Plotting the Map, Mapping the Plot

Posted: June 18th, 2010 under artwork, Kings of the North, the writing life.
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Someday, maybe even tomorrow, there’ll be another picture of the map progress.   It won’t look like much, but that’s because today I erased about a quarter of it.  Luckily for me (and you, in the long run) what needed erasing wasn’t inked yet.  Now it is.

The saga of the past couple of weeks has been one of recurrent frustration.  First there was the discovery that the partly drawn master map was even more “partly” than I remembered,  and then the frantic search for the missing detail map, and then the frantic attempt to get the detail map in the computer to print at the same scale as the master map, and then the rediscovery of the detail map.  WHEW.

Then the attempt to flatten the detail map (curlier than the main map) and position it under the master map very precisely, which didn’t quite work.  Not on both ends.  You pick your battles; I picked the best fitting spot and started tracing in what I needed.    Then I had to decide on where things were in areas I’d never written Story in (Pargun away from the Honnorgat and away from the border of Tsaia,  for instance, also Kostandan, Dzordanya, and Prealíth, ) and start penciling that in.  Tributaries of the Honnorgat, where (mumble-mumble) is, etc.

Then I had to get the pens in shape.   The old Rapidograph pens.  The old Rapidograph pens I had not (ahem!) cleaned out after last year’s map work.  Ahem indeed.   I got what I deserved, which was solid blocks of dried ink inside tiny little spaces where ink must flow or the pen doesn’t work.  It took days of hands-on, fiddly work to get them going again (because, until I finally looked online, I didn’t know they could be disassembled any farther than the way my mother did it–the woman who never, ever left her pens or her paintbrushes in a sticky mess, so she didn’t need to take them that far apart.)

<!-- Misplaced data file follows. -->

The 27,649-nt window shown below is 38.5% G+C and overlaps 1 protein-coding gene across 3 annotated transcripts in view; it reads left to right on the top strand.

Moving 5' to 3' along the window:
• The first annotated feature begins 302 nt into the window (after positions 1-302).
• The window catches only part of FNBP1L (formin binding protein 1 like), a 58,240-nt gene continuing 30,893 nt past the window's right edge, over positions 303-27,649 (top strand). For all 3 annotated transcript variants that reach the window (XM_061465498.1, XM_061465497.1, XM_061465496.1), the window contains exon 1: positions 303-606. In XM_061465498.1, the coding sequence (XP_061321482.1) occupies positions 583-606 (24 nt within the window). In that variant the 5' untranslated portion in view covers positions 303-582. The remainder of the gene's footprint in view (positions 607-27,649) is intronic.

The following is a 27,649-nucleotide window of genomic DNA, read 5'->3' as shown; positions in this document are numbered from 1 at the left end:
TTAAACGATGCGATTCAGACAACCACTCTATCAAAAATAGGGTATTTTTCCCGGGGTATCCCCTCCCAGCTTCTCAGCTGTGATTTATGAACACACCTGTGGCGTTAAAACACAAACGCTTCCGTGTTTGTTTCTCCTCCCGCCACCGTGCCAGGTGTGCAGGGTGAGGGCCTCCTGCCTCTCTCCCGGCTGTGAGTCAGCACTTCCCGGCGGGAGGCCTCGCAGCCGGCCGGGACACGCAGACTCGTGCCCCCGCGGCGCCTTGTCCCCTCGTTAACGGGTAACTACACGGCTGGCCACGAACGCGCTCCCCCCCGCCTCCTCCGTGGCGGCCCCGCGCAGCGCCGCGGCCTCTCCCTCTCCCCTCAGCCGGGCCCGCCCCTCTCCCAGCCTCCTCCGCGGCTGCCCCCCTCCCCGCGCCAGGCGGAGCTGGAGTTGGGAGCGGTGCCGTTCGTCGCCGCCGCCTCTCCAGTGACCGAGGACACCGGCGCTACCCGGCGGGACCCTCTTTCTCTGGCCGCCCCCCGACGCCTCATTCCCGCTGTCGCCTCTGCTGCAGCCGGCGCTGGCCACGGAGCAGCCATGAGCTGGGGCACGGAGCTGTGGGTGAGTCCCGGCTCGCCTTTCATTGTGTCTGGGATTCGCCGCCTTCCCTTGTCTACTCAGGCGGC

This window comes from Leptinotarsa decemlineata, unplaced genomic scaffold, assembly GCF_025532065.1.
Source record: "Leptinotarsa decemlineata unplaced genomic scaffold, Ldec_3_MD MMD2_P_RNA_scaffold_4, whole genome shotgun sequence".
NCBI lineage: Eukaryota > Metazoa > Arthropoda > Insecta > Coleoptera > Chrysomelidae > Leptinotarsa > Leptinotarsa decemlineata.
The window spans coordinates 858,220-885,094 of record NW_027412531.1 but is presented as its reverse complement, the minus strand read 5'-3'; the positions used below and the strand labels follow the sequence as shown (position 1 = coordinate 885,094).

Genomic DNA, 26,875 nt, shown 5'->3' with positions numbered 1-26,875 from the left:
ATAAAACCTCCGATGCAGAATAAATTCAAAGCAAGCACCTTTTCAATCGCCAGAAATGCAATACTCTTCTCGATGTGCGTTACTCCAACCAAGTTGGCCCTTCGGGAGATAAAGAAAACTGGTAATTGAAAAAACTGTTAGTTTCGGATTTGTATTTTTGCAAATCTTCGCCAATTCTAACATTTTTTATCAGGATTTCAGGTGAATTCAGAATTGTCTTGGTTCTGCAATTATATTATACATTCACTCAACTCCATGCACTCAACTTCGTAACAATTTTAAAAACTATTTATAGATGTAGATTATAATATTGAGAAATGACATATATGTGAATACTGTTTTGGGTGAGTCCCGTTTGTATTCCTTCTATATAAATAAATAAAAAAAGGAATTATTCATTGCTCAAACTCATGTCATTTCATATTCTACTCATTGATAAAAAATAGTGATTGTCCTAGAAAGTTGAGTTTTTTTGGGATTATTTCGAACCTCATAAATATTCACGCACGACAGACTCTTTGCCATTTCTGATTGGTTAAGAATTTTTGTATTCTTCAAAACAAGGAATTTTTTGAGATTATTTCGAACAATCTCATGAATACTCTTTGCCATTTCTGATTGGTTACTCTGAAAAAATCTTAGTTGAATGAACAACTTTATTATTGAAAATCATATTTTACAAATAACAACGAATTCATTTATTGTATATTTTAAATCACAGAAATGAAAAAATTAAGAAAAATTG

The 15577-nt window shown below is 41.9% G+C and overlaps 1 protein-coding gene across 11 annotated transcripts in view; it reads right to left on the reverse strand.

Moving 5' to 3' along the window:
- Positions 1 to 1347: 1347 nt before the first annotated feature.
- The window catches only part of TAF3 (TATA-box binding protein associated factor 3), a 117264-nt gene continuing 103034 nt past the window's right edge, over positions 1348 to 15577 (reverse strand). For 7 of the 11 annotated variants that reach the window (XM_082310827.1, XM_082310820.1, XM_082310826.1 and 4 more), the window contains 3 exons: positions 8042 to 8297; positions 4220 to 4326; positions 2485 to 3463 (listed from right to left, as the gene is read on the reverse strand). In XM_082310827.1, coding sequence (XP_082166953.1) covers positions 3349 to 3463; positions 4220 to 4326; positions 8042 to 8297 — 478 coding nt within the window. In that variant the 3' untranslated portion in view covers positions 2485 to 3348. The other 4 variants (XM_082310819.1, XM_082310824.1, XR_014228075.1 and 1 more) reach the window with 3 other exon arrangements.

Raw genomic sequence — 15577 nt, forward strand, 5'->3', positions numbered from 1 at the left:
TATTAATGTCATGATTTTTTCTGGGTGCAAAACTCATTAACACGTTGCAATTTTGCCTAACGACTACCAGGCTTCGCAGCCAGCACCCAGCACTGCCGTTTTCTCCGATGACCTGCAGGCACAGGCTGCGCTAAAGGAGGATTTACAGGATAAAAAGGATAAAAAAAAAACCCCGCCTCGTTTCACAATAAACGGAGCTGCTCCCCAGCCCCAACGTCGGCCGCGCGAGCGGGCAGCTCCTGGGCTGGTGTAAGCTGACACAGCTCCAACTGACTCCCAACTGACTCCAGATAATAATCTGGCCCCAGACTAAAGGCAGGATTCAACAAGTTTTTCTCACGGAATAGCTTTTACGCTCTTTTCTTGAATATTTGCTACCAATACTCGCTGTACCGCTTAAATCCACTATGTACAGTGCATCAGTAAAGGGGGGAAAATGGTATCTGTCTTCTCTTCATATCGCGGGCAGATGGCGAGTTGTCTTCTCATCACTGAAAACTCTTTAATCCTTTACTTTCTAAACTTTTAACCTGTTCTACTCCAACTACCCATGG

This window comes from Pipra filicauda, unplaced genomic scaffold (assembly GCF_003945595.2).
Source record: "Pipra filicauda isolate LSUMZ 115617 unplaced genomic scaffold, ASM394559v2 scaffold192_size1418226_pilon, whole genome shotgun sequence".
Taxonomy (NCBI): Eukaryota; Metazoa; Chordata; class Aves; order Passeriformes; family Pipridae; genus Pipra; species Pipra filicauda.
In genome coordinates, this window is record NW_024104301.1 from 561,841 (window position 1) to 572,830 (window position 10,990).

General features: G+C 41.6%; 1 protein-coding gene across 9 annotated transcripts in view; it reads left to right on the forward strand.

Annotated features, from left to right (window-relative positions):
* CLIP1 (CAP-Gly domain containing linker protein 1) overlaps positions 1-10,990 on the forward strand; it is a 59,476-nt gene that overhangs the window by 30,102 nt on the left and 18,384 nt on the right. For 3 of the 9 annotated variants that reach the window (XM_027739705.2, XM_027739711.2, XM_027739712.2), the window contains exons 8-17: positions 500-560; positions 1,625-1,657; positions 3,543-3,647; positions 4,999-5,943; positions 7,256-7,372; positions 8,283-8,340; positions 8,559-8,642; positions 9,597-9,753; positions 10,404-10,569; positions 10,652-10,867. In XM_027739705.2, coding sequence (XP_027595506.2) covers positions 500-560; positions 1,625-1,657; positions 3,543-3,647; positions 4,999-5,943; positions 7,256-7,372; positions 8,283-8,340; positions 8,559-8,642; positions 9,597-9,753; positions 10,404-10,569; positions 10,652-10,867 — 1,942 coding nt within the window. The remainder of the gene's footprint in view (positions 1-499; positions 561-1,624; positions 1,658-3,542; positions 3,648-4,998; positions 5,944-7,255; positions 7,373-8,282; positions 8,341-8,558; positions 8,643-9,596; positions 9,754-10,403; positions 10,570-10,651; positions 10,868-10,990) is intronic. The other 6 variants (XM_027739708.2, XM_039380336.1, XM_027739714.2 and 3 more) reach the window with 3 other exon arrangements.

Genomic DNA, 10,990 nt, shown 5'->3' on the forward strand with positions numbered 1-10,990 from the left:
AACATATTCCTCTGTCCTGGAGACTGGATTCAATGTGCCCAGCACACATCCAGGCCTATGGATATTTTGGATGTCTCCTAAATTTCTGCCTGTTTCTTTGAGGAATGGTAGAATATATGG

I found this site very helpful, should you ever have that problem–and yeah, having the water hot helps.   Once you’ve got the worst crusty bits out of the very tiny fine threads of the inner parts of the nib (for which an old toothbrush is helpful),  plain old dish detergent and hot water, alternating soaking and shaking and brushing anything with a thread until not one more little ooze of aged ink comes out in the soaking water, will restore function.

So then I got the working #2 Rapidograph thoroughly clean and loaded up with ink, and started inking what I was sure of.   There are lots and lots and lots of mountains to be sketched and shaded.    I  will be spending days just on mountains, by the end of this thing.

But I was still not happy with the west end of the Honnorgat.    Something Was Wrong.  I couldn’t really define it, except it “didn’t look right.”   In reconstructing the original master map, henceforth OMM,  I had to use enlarged versions of the maps in Surrender None and Sheepfarmer’s Daughter…maps not originally printed in the same scale, and (lacking the original master map) quite likely not scanned into the computer at the ideal sizes or printed out on my printer in anything like matching scale.   Moreover, they didn’t overlap, or even touch at the edge.  I tried, of course, but 20 years–too many for measurements to be accurate in map scale–were in between now and the last time I saw the OMM.

The OMM will no doubt surface after this one’s all done, and not match!!   I will protect you from the horror by now sharing it with you.

I had gone on and penciled onto the new master map (NMM)  the line of the Honnorgat and its tributaries, but hadn’t inked them because of this “not right” look.  Today was the day for figuring out what was wrong and how to fix it.    I had given up on finding the OMM,  and was more concerned with how to make it look reasonable to me.   I stared through the top layer of vellum to the printout of the Surrender None map.   Then I untaped the top layer (partly) and untaped that detail map from the next layer down and slid a hand under to move it around.  Here?  No.  There?  No.  It needed to shorten the distance from A to B about that much.  Where could I excise a section of the river?  I slide the under-map around.   And then the lightbulb flashed.  It needed not only a horizontal move but a rotation.